What happen if you do it in a simple test program? Maybe you have some memory corruption, or a problem with the plugin compilation. Do you work on objects that are shared between the plugin and the main program? –  Nikko May 26 '10 at 10:00
    
@nikko, I haven't tried to isolate this in a test program yet. I think memory corruption is the likeliest answer but from where I have no idea - normally if it is memory you can fix the symptom (at versus []) and the problem will then pop up somewhere else - but in this case I can't get it to crash except with this line - I even turned the multithreading on and ran with 8 threads - rock solid :( –  Jamie Cook May 26 '10 at 11:13

3 Answers 3

I did not see where you checked that rowTotalsForAccessMode was valid. Maybe your "m_rowTotalsByAccessMode.find(accessMode)" does not work.

You should check the result of your .find() against iterator end() to see if it's valid

share|improve this answer
3  
+1 I think the OP will eventually find out that the []-version not crashing is a fluke. –  Andreas Brinck May 26 '10 at 9:45
    
Good point nikko, but for the purposes of the question, it has been found... I populate it explicitly –  Jamie Cook May 26 '10 at 9:46
    
+1 to Nikko, these two scratched my eye as well. So actually the problem exists in both scenarios, it's just that the one with '[]' silently does ABW and the one with 'at()' throws. The uncaugt exception is causing program to "abort" on *nix, not sure how it maps to MS though. –  bobah May 26 '10 at 9:50
    
@bobah: But there is catch(...) which should catch the exception unless this code is getting executed in a stack unwinding process. –  Naveen May 26 '10 at 9:56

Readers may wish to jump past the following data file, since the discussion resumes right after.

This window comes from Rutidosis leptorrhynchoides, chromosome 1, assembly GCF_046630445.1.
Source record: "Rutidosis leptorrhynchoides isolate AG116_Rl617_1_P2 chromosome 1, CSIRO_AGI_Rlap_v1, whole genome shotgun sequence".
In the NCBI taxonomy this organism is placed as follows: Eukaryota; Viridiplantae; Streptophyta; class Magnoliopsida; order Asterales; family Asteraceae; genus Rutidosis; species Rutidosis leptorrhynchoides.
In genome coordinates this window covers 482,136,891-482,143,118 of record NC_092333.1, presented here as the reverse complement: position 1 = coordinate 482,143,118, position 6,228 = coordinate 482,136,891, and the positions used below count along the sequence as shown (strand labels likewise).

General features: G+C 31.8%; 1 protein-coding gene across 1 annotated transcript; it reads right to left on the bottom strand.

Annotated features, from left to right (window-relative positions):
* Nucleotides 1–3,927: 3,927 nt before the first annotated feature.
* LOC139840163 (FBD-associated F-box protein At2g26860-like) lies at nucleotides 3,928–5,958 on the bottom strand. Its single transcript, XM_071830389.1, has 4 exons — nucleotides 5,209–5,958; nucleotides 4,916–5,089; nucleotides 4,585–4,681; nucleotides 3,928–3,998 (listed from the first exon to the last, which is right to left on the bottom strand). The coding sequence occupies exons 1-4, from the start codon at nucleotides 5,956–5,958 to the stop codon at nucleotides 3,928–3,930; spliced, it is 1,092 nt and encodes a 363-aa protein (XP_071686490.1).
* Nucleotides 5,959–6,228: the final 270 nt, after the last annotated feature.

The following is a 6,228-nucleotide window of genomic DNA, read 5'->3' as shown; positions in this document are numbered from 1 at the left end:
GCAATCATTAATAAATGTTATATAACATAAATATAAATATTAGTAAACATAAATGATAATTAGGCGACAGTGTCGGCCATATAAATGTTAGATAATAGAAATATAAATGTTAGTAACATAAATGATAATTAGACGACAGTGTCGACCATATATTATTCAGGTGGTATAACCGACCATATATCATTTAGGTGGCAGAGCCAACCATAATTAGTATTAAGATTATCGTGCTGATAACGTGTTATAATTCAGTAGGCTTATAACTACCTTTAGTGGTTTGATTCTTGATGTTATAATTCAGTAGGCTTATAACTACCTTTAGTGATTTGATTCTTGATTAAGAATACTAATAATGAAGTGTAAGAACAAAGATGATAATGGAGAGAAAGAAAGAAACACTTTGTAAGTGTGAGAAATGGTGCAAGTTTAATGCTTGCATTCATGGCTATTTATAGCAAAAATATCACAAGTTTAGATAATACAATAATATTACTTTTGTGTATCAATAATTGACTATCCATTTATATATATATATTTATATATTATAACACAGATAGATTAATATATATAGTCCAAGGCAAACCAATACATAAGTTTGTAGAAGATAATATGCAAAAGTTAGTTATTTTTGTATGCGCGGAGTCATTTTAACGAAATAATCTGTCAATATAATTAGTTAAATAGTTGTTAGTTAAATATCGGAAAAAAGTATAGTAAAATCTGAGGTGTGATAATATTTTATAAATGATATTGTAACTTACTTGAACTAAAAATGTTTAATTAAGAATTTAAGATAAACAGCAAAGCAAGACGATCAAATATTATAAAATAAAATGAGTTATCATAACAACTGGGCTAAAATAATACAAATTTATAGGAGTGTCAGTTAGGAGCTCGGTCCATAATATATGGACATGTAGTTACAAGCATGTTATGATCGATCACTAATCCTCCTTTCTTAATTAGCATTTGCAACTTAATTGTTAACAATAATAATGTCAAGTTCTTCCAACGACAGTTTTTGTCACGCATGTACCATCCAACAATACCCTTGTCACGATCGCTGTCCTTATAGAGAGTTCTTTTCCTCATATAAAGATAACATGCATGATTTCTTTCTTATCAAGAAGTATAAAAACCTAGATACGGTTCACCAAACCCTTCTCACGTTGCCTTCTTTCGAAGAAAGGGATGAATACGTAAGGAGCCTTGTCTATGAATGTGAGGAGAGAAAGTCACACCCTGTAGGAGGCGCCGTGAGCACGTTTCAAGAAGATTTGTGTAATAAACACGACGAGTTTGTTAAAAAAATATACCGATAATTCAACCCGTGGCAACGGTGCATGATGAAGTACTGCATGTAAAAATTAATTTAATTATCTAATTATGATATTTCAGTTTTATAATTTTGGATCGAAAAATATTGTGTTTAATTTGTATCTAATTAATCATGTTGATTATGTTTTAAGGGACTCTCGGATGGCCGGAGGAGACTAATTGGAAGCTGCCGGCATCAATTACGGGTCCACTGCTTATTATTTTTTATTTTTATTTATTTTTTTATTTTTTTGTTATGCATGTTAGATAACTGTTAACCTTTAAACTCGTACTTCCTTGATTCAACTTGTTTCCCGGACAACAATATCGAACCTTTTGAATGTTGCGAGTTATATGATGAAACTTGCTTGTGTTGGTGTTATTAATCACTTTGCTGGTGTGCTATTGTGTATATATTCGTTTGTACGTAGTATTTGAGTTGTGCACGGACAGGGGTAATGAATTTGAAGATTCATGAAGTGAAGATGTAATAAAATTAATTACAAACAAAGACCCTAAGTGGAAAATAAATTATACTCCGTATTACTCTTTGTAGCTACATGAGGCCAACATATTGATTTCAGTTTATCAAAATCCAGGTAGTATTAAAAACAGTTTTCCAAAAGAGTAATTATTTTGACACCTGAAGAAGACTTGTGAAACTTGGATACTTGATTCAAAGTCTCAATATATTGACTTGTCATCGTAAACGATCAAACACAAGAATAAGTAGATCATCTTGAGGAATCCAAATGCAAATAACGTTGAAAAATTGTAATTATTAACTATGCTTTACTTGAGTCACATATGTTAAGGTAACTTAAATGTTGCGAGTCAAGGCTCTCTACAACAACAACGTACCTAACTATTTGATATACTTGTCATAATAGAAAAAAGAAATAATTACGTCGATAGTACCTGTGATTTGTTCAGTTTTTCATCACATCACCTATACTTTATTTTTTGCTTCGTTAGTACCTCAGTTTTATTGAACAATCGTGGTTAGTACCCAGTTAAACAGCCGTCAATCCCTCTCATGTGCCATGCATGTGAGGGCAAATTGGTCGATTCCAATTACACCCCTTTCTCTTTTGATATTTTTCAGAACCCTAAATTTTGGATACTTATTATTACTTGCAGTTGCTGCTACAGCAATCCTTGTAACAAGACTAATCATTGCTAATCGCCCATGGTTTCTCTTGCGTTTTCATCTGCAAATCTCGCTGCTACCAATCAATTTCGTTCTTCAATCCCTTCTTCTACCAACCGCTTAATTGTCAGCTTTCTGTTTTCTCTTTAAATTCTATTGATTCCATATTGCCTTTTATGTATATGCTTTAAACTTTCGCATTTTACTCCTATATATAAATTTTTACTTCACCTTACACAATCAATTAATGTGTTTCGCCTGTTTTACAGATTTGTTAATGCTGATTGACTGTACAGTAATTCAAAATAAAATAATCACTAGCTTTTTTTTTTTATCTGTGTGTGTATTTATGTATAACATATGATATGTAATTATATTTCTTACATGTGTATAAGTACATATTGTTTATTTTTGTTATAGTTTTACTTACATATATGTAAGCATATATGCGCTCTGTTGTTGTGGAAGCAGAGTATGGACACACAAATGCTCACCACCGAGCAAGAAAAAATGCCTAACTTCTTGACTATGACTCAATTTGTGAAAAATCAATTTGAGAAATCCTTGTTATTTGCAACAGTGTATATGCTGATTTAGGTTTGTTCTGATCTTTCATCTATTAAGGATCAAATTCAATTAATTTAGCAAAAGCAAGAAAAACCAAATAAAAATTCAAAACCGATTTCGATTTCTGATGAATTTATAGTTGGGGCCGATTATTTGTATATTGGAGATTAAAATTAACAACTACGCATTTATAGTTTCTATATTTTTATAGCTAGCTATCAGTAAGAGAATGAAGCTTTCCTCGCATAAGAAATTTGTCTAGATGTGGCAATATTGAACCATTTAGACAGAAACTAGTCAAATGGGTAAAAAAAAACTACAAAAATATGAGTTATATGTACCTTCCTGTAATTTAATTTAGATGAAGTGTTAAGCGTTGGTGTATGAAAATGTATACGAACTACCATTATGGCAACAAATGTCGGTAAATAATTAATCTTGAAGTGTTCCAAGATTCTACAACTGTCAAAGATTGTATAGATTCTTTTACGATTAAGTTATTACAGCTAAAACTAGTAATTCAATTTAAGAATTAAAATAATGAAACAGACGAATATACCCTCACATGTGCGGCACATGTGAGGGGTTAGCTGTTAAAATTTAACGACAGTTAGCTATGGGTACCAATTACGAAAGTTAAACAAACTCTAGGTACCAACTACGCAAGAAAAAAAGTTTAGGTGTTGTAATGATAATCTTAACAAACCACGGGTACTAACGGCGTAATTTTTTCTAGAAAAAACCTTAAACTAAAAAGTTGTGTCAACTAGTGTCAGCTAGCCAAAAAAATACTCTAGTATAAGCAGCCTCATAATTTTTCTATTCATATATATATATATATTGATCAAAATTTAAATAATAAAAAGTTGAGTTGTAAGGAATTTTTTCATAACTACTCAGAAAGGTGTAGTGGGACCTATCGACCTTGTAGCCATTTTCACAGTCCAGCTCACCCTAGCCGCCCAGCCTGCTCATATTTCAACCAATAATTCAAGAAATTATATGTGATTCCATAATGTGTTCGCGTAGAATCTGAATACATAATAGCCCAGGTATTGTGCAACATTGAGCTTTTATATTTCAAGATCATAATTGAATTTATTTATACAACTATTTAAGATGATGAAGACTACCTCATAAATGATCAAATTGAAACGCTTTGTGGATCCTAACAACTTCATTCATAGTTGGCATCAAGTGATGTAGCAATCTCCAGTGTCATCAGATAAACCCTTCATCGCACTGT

@bobah: except that it's not an exception at the at call point... it's a god-awful coredump.... but you are right - if .find() returns end() then I attempt to deference the end pointer that would put things into a pretty bad state. –  Jamie Cook May 26 '10 at 9:57

Can't you single step the program in a debugger (into at) and see what is causing the crash? There are two options:

  1. rowTotalsForAccessMode is invalid
  2. origin is out of range
share|improve this answer
    
sorry... only occurs in release mode. –  Jamie Cook May 26 '10 at 9:52
1  
You should be able to single step in release as well, no? –  Andreas Brinck May 26 '10 at 9:54
    
Visual Studio does some weird jumping around in Release mode.. I have no examples, but if memory serves me right (hehe), I usually saw it when I had memory corruption (which I guess debug mode compensates for?) –  Default May 26 '10 at 10:05
    
No, that's not it. The debugger does jump around a bit in release mode but it's because the optimizations may have moved/removed/inlined/unrolled code etc. This doesn't stop you from single stepping into functions though and finding the point of the crash. –  Andreas Brinck May 26 '10 at 10:08
    
Most likely all the standard library code is inlined though. I'm not sure how well the debugger would handle that –  Mark B May 26 '10 at 13:39
up vote 0 down vote accepted

I hate answering my own questions but this seems to be a situation where it is required. As it says in the update, I downloaded and installed the latest intel c++ compiler and recompiled from scratch which seems to have fixed the problem. I've also rebuilt the entire project from scratch using the 11.0.074 compiler to rule out a corruption of one of the binaries; even a clean build results in the crash!

I'm going to follow this up on the Intel forums, thanks to everyone who put in some time and effort to this problem.